To no one’s surprise, they sold out in an hour.

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I was recently asked by a couple of people about my e-book publishing process. The actual process of publishing the book is fairly simple, but don’t kid yourself: it’s a ton of work. I’ve learned a lot about it and want to share some of the best practices and tools to help things run more smoothly and efficiently. Tom Corson-Knowles might have the most helpful book on the market when it comes to Kindle publishing in particular. A few of these things I wish I would have learned beforehand.

Here’s some info on how I’ve done it up to this point and how I’ll do it moving forward.

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A few people have asked me if they could use the “Gratitude or Greed” chart from my book Money: God or Gift. Because it seems the chart itself is a valuable resource for people teaching on the subject of financial stewardship, I pulled it out of the book and made a separate PDF of the chart.

You can download it for free here, and you are welcome to share it.


Money, Authority, and Change

January 10, 2013

The titles of the three e-books I’m working on. Money is already out and the other two will release in the next few months. Update: in 2014 I published the revised and expanded edition of Money: God or Gift.

When I transitioned from my previous professional role, that I held for over 12 years, I set out to write a longer, more traditional book on leadership. Then I thought: why am I writing a longer book? I hate reading long books, and many of the books on my bookshelf are only marked-up and highlighted through Chapter 4.

I decided to apply this realization to my writing; why not write the way I like to read? Who cares if no one else reads it, at least I will. For those who know me well, I’m not interested in a lot of fluff. In fact, writing can be lot of work for me, but it’s a discipline that forces me to think through my thoughts and convictions.

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What Will You Leave Behind?

January 7, 2013

This post was adapted from my book Money: God or GiftFor more content about money and stewardship visit

“Blessed are those servants whom the master finds awake when he comes.” (Luke 12:37)

You will die. What will you leave behind in your absence?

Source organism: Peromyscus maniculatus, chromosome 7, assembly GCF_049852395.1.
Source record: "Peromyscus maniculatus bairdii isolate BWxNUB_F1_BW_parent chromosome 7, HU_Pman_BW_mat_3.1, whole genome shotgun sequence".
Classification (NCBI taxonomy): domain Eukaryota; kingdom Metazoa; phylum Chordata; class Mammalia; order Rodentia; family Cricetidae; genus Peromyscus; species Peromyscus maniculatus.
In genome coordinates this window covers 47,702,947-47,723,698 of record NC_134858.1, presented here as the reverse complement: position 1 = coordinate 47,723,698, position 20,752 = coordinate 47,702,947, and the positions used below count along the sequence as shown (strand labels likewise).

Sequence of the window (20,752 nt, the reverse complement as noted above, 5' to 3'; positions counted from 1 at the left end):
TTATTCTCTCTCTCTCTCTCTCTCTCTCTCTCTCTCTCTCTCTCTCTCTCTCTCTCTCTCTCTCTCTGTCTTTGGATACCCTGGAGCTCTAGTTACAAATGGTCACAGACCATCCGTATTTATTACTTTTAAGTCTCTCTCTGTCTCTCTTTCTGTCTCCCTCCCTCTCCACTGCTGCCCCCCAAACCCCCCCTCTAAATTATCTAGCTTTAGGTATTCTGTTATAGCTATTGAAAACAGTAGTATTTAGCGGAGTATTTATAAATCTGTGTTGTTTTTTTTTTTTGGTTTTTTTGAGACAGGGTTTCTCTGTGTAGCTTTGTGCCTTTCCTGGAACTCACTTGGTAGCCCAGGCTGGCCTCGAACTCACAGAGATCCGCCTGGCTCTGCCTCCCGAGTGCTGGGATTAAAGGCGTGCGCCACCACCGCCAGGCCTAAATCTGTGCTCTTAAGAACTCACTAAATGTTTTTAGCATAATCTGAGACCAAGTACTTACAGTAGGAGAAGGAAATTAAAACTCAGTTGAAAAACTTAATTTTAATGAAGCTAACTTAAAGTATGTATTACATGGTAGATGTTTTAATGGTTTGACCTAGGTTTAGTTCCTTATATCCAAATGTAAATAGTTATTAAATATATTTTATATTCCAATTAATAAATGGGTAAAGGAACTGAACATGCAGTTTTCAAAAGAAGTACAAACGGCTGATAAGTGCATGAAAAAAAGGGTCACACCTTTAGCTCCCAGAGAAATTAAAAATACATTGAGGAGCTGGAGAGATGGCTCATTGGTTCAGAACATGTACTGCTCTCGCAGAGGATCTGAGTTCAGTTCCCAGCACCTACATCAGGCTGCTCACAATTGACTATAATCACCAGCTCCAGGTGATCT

Have you ever asked yourself that question? Or maybe you’ve dismissed it because you feel too young (“I don’t need to worry about that right now”) or too old (“It’s too late”). Both excuses are untrue. As long as you still have life, you need to use it. Don’t delay it, and don’t diminish it, or else you’ll waste it.

Where do you want to go? What are you pursuing? What drives you? What bugs you? What do you want to see changed—in your life, in your city, in the world?

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For more content about planning, money, and stewardship, visit

“For life is more than food, and the body more than clothing.” (Luke 12:23)

We often separate desires into arbitrary categories of “wants” and “needs” to help us make decisions with our money. But this way of thinking can be problematic: almost nothing is technically a “need.” Because of this, honest attempts to manage your desires can either lead to guilt (My conscience won’t let me eat anything besides tap water and vitamin paste) or self-righteousness (If God wanted man to wear shoes we would have been born with Velcro on our feet).

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Gratitude or Greed

December 31, 2012

For more content about money, personal finance, and stewardship, visit

“One’s life does not consist in the abundance of his possessions.” -Luke 12:15

The Rich Fool of Jesus’ parable in Luke 12 could be a poster boy for the American Dream. He worked his land, earned a good living, and planned to enjoy the fruits of his labor. But he could also pass for what is too often the American Reality. Ruled by selfishness and greed, he ignored the One who created the land, the One who made it produce a harvest, and the One who numbered his very days.